At Hart Advisors, we are your ally in providing information and solutions for your CMBS loan. We continue to gather information from lobbyists and trade organizations to assist our clients in the most favorable options for protecting their property and providing debt alternatives to survive through this unprecedented time. Within the last two weeks, there has been continued (and very fluid) information surrounding government relief in Washington and clarity around the new Oregon House Bill 4204. There is a strong movement in Washington DC to include some type of relief for commercial real estate in the next round of stimulus (assuming there will be one). The Fed, Treasury, and Congress collectively acknowledge that CRE has been overlooked in the initial stimulus and are hopeful for some upcoming relief. One of the most suitable methods of providing relief is a technical change in the current CARES Act. While there are still more questions than answers, there is a glimmer of hope for Borrowers in the future. In addition, Oregon House Bill 4204 was signed on June 30, 2020. The bill generally stops Lenders (and in some way the legal system) from taking negative actions against Borrowers who miss or have missed periodic payments as a result of the COVID19 pandemic. It does have an option to be extended past the current deadline of September 30, 2020. The overall consensus is that this emergency bill was well intended to help real estate owners; however, the uncertain consequences and broadness of the bill might cause more issues than solutions. The bill’s key provisions are as follows:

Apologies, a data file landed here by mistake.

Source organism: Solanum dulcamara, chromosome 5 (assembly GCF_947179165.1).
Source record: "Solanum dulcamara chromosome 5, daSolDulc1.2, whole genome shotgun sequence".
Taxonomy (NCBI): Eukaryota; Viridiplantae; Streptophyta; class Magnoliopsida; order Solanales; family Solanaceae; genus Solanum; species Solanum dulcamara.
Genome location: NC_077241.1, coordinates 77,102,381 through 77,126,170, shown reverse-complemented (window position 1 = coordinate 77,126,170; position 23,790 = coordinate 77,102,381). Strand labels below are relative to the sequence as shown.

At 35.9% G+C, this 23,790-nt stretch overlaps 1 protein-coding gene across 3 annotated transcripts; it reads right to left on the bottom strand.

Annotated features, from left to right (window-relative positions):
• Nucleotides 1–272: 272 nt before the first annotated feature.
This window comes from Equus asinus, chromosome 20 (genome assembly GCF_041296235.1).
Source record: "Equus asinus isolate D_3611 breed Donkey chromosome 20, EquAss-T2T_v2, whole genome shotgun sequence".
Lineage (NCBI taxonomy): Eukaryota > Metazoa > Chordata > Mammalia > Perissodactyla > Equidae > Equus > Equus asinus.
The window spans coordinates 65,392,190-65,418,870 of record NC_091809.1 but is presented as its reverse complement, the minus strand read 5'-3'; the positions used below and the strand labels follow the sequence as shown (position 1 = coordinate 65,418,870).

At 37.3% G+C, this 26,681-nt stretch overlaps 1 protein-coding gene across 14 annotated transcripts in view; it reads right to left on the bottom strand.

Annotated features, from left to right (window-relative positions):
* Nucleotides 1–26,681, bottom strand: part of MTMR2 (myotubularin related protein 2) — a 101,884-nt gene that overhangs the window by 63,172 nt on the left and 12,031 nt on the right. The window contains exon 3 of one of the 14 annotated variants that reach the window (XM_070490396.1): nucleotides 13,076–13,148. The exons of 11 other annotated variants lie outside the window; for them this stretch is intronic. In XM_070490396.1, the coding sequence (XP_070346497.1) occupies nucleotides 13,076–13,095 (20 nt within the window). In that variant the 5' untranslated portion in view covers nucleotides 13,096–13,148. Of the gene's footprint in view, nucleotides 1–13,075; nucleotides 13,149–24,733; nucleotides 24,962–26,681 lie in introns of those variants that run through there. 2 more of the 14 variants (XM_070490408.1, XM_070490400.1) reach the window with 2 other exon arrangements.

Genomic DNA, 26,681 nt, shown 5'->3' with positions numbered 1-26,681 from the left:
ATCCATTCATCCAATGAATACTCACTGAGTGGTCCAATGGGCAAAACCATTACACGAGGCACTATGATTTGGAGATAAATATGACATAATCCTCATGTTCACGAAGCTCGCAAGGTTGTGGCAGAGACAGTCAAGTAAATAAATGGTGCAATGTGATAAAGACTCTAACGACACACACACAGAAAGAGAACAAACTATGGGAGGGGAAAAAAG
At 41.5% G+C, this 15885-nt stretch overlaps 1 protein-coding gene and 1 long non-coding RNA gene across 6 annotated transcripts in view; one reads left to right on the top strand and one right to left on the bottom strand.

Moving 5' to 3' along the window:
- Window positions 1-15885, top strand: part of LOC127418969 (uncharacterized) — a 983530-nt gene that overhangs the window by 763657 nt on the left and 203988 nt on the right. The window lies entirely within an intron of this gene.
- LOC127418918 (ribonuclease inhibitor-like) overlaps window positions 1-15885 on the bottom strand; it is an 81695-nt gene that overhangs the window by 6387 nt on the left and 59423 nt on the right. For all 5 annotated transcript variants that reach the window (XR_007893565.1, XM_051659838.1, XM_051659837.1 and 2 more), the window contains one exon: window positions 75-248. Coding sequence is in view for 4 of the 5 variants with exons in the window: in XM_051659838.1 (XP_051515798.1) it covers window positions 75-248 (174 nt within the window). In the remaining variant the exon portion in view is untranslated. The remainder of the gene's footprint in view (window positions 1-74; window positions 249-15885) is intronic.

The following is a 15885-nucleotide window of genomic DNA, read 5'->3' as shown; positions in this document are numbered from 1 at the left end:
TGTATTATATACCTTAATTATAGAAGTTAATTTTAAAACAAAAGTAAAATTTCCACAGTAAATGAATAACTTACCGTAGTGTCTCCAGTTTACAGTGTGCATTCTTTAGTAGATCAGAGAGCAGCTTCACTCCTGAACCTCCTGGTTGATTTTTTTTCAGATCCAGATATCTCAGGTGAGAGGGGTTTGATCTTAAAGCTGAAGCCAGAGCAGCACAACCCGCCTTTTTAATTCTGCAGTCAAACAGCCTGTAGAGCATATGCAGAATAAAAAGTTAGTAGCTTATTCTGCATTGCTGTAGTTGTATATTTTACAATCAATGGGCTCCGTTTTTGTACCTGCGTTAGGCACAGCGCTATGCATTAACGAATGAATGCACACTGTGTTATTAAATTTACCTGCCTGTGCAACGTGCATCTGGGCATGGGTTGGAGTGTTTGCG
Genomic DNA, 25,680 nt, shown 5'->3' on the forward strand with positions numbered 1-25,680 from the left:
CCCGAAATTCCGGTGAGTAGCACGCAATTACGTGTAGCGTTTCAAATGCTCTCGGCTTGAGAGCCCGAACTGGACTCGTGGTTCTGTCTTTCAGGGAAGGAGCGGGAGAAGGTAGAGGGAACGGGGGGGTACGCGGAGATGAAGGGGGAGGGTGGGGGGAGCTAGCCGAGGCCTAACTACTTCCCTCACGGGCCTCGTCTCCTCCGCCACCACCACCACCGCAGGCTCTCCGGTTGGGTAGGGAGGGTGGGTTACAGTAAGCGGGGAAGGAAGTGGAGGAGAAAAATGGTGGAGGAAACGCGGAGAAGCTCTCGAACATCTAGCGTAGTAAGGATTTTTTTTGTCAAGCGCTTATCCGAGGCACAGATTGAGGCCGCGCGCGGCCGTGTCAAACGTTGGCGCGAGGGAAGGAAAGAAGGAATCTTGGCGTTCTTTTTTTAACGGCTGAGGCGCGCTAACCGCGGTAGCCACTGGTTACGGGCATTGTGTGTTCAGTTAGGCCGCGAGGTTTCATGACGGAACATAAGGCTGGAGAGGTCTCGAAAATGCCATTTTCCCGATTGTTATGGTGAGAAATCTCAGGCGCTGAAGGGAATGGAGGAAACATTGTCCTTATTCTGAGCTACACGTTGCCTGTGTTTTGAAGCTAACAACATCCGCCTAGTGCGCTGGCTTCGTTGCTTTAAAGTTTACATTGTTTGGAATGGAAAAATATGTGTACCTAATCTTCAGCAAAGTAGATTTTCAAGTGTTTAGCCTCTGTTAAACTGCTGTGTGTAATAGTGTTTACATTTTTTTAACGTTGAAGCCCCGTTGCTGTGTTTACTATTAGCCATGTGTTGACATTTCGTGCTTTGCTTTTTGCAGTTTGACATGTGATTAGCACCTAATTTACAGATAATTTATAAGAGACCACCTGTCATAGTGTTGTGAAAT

Borrowers and Lenders should try to reach an agreement on satisfactory terms due to the pandemic; however, Borrowers who notify Lenders that they have had a loss of income resulting from the COVID19 pandemic can expect the Lender to defer qualifying payments until maturity (as outlined in Section 3A of the bill).
Lenders (and further, the legal system) are prohibited to exercise remedies (i.e. default interest, foreclosure, cash management and charging of legal fees associated with these actions). Basically, the loan must be treated as if it is not in default.
The current effective period covering the bill is March 8, 2020, through September 30, 2020. It does have an option to be extended past the current deadline of September 30, 2020.
The concern is that other states will enact similar emergency bills which could cause confusion and further negatively impact relief efforts for Borrowers.
Tanya Hart Little Founder and CEO Hart Advisors
If you have a CMBS loan and have been impacted by the current economic events, please reach out to us for a complimentary evaluation (www.hart-advisors.com).